This paper applies Peak Over Threshold (POT) model of extreme value theory, using Generalized Pareto Distribution (GPD) which can give more accurate description on long-heavy-tailed distribution of crude oil prices dynamics. The baseline data are long-run series of historical daily spot prices (WTI and Brent) and basket prices (OPEC). Since the focus is risk perspective of oil producers, this study exercises the loss value of crude oil prices, negative difference of a particular day with previous one.
Value at Risk (VaR) is empirically quantified based on on historical trends, volatility and correlation to estimate the likelihood that given losses will exceed a certain amount. The threshold are determined by
The focus is to apply modern method of risk assessment, providing an alternative tool / methodology of quantitative risk analysis for company E&P projects, especially during dynamic-oil-price environment.
Mega-extended-reach wells (MERWs) can be drilled from one platform to develop the remote surrounding satellite oil & gas reservoirs in deepwater. Though the platform is located in shallow water, some MERWs can be targeted the reservoirs in deepwater. In mega-extended-reach drilling (MERD) to deepwater target, some challenges that may be faced are the presence of low temperature, typically weak overburden sediments, unconsolidated formations and a small sedimentary coverage above the reservoir. This results in a narrow safe mud weight window (SMWW) and a limited well depth for MERD operation. In this work, considering the pressure balance of bottom hole including the thermal and seepage effects, a method for predicting the maximum allowable well depth (MAMD) of MERD to deepwater target is presented. Meanwhile the factors affecting the MAMD of MERD to deepwater target are also investigated. The study shows that seepage significantly affects the MAMD of MERD to deepwater target while the thermal's effect is not very obvious, seepage turns out to significantly decrease the MAMD whereas heating the formation is found to be helpful in extending the MAMD. It also shows that the predicted MAMD of MERD turns out to be obvious anisotropy, drilling in the direction of minimum horizontal in-situ stress in the formation is prone to attain a wider SMWW and a longer MAMD than other directions. Moreover, for a given target zone, the MERD with a horizontal bottom hole has a much longer MAMD than that of MERD with an inclined bottom hole, and the MAMD can also be effectively increased by reducing the annular pressure loss. This work provides a practical tool for enhancing the design of MERWs to develop the remote satellite oil & gas reservoirs in deepwater.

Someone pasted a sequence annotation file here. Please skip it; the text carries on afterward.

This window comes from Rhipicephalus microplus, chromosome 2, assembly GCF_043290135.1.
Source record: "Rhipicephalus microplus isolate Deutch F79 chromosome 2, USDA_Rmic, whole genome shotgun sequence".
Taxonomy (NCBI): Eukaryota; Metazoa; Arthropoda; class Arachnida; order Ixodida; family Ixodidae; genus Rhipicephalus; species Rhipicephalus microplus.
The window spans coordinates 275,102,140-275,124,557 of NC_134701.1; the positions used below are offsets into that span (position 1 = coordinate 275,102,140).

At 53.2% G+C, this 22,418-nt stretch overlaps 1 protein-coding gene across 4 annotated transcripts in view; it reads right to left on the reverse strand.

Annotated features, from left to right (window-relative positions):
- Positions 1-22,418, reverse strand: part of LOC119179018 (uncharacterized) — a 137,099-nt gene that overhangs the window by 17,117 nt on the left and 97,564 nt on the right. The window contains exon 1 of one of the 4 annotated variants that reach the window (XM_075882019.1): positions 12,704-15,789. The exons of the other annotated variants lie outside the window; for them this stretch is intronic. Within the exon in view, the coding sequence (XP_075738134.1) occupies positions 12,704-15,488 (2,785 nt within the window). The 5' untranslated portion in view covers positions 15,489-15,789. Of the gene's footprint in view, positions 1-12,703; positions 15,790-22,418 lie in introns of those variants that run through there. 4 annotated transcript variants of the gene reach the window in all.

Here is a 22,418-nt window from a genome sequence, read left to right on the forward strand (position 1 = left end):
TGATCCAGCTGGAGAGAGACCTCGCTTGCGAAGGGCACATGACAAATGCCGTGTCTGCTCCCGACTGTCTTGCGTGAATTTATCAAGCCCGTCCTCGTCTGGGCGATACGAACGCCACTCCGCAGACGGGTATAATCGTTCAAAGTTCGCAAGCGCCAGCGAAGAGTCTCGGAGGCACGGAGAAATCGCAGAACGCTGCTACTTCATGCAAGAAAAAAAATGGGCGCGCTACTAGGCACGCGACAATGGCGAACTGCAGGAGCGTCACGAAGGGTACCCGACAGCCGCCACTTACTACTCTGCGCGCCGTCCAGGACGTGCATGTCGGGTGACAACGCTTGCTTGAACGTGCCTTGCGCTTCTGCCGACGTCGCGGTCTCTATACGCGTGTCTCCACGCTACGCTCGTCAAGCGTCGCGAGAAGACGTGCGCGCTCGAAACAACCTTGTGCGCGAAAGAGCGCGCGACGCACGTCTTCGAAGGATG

This paper is expected to be a lesson Learns of using nitrate-based fluid as an alternative solution to improve drilling performance and production optimization old wells.
This Lesson Learns begins from literature studied, laboratory test, field trials and continuous improvements.
Nitrate Completion Fluids have good solubility for wide range of contaminants. Furthermore, it may have some well stimulation effects. Return permeability testing of sandstone coring samples after immersion fluid completion Nitrate, in some conditions, showed some increase in the value of return oil permeability (Ko) from 25.55 to 36.25 mD.
In the field of applications, it has been tested as an additive and drilling mud on one of the deepest wells in Indonesia (5850 m) in Seram. As the additive, used in NaCl polymer mud system in order to reduce levels of solids and chloride, without changing the other mud properties significantly. With decreased levels of chloride, the corrosion rates of drilling and production equipments are also decreased. As a completion fluid, Nitrate CF have been used in the workover wells in South Sumatra and Riau. As a washer on perforation wash job, it is capable of delivering up to 20x increase in oil production and gas production compared to the previous 3x. Operationally, it has not been recorded for any Non Productive Time related this fluid.